IWIC Book Review of CROSSCURRENTS by William Beck “This book is right up there with Clive Cussler and …”
Crosscurrents, by William Beck, is right up there with Clive Cussler and his
adventuring wild man, Dirk Pitt. Filled with action and intrigue, the book carries the reader to the end because you just want to know what happens.
Overview: Bryson McGann, the central figure in this book, and a member of NESSA, is having a pleasant afternoon lunch with his girlfriend in Victoria, British Columbia, when he notices something suspicious happening at the table nearby. Within moments, his sense is proven right when a bullet kills a patron and several others soon fall prey, as a sniper spreads his brutal carnage. In its wake, a bomb explodes leaving even more dead and more questions as to who did it and the mystery man who fled the scene. This is a story with multiple plots built into one. A secretive monastic order with ties to the Knights Templar. A terrorist in Algeria bent on starting a global meltdown. A US senator seething with corruption and blood-stained hands. All of these tangents come together neatly, into a multi-level story that crisscrosses the planet, eventually landing in Jerusalem, where the terrorist, Ali-Azir Bou-Zhamed, is plotting a debacle, a true conflagration. Bryson is no superhero, he takes his share of bullets and he bleeds – which makes this thriller all the more real and enticing, as he and his partner, Joe Canton, try to put the pieces of this plot together before it is too late. Although the focus of the book is on the terrorist plot, the author does an excellent job of spotlighting environmental issues and manages to cleverly lace this into the story in a rather seamless way which gives it another dimension, and sub-message.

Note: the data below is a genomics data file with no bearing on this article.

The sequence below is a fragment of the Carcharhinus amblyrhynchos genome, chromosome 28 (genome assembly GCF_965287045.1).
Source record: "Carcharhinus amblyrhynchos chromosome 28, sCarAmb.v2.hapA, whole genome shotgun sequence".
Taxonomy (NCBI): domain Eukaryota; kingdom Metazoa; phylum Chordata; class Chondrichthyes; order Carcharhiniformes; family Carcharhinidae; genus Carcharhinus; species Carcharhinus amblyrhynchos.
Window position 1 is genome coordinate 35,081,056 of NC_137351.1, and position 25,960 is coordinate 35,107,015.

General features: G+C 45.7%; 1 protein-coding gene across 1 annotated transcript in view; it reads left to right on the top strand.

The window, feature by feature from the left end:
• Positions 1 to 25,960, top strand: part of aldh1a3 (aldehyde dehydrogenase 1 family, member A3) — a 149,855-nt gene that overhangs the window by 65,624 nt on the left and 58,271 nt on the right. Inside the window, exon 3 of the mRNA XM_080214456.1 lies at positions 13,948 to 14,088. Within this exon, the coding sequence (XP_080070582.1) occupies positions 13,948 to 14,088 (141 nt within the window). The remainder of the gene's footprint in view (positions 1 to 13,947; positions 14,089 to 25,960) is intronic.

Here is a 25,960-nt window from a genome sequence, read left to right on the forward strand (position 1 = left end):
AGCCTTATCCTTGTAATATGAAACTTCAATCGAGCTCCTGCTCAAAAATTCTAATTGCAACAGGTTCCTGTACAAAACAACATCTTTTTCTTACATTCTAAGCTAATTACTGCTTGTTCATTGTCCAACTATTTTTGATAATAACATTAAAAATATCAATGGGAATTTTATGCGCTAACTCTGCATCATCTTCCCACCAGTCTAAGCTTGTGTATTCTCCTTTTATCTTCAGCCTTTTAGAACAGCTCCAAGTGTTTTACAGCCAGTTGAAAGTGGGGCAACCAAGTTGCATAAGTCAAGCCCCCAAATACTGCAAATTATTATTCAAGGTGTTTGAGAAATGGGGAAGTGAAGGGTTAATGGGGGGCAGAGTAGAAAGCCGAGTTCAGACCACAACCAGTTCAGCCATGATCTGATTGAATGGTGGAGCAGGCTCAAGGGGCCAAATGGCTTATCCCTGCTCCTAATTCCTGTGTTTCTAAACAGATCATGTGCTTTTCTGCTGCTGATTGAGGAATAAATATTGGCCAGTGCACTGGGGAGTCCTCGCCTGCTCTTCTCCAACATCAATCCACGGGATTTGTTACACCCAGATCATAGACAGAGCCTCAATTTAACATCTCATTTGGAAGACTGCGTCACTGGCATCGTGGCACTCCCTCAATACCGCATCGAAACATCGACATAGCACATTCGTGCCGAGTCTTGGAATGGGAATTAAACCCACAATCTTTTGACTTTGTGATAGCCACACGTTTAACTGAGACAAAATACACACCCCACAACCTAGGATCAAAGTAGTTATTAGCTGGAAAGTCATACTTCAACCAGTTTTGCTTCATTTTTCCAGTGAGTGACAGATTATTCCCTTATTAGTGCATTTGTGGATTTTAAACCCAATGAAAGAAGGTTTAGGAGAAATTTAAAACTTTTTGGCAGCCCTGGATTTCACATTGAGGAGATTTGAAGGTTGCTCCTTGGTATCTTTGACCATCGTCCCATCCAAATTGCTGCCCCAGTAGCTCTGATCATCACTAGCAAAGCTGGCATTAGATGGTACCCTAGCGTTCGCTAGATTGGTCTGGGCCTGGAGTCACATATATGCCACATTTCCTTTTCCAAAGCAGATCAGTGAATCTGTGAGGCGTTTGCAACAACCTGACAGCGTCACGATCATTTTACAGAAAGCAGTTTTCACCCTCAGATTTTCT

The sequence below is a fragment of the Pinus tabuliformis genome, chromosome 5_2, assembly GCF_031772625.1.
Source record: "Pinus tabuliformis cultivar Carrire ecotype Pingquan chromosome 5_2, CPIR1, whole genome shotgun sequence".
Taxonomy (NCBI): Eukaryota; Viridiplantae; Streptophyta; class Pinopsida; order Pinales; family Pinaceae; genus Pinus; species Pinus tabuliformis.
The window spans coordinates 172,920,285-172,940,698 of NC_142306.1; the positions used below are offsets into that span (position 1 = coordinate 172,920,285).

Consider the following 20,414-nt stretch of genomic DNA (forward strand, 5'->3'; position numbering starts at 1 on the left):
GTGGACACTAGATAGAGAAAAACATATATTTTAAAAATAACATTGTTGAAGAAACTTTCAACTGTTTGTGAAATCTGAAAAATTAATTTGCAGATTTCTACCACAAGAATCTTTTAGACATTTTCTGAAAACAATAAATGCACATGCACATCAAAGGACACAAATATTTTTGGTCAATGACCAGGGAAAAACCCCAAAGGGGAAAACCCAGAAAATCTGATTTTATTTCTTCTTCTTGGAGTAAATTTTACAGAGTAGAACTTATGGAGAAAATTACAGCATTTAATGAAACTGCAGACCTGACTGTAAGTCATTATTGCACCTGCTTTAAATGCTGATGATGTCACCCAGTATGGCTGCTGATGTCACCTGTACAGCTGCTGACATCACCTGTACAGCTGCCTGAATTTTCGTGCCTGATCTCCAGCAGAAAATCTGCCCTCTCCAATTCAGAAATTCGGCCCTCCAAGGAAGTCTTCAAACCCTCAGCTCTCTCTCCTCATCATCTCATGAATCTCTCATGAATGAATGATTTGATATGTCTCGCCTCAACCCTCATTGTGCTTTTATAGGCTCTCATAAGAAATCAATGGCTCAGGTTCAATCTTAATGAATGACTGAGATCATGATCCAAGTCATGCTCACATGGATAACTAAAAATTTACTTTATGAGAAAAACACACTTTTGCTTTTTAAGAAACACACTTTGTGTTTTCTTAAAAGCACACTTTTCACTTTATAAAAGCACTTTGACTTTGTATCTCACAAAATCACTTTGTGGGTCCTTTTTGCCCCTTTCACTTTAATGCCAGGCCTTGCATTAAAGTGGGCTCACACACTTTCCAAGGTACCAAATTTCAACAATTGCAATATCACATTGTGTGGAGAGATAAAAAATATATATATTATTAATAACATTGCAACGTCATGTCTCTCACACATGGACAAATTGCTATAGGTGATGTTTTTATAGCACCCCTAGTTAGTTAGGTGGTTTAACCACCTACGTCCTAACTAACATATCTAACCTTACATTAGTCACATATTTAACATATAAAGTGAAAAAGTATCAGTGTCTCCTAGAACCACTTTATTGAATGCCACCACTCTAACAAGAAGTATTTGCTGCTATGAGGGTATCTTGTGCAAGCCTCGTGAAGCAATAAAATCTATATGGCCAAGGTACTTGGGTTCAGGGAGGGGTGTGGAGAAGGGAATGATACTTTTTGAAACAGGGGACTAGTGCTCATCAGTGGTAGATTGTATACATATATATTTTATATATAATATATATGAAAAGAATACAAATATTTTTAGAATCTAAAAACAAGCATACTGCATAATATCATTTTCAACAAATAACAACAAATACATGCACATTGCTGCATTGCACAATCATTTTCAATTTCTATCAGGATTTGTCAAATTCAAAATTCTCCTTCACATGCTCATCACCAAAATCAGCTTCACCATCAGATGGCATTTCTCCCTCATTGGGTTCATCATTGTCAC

Technical Overview: This book is well-written. It has a smooth fluidity to it. It is generously laced with colorful and lucid phraseology, metaphors and descriptions – which add both realism and imaginative landscaping for the reader. The author ties the multi-level plots together, bringing them into focus by the end, and sets the pace for the continuance of the series. The writing style is very good – the author has a good rhythm and a good sense of pace – and this is reflected in his wording and descriptive mediums which really play well with the story line and what is happening at the time. His action scenes are detailed, bloody and get the adrenaline pumping.
In all this is a very good read, and this series has a good future ahead of it. I recommend it for readers of action, adventure and thriller novels.
Review by author Réal Laplaine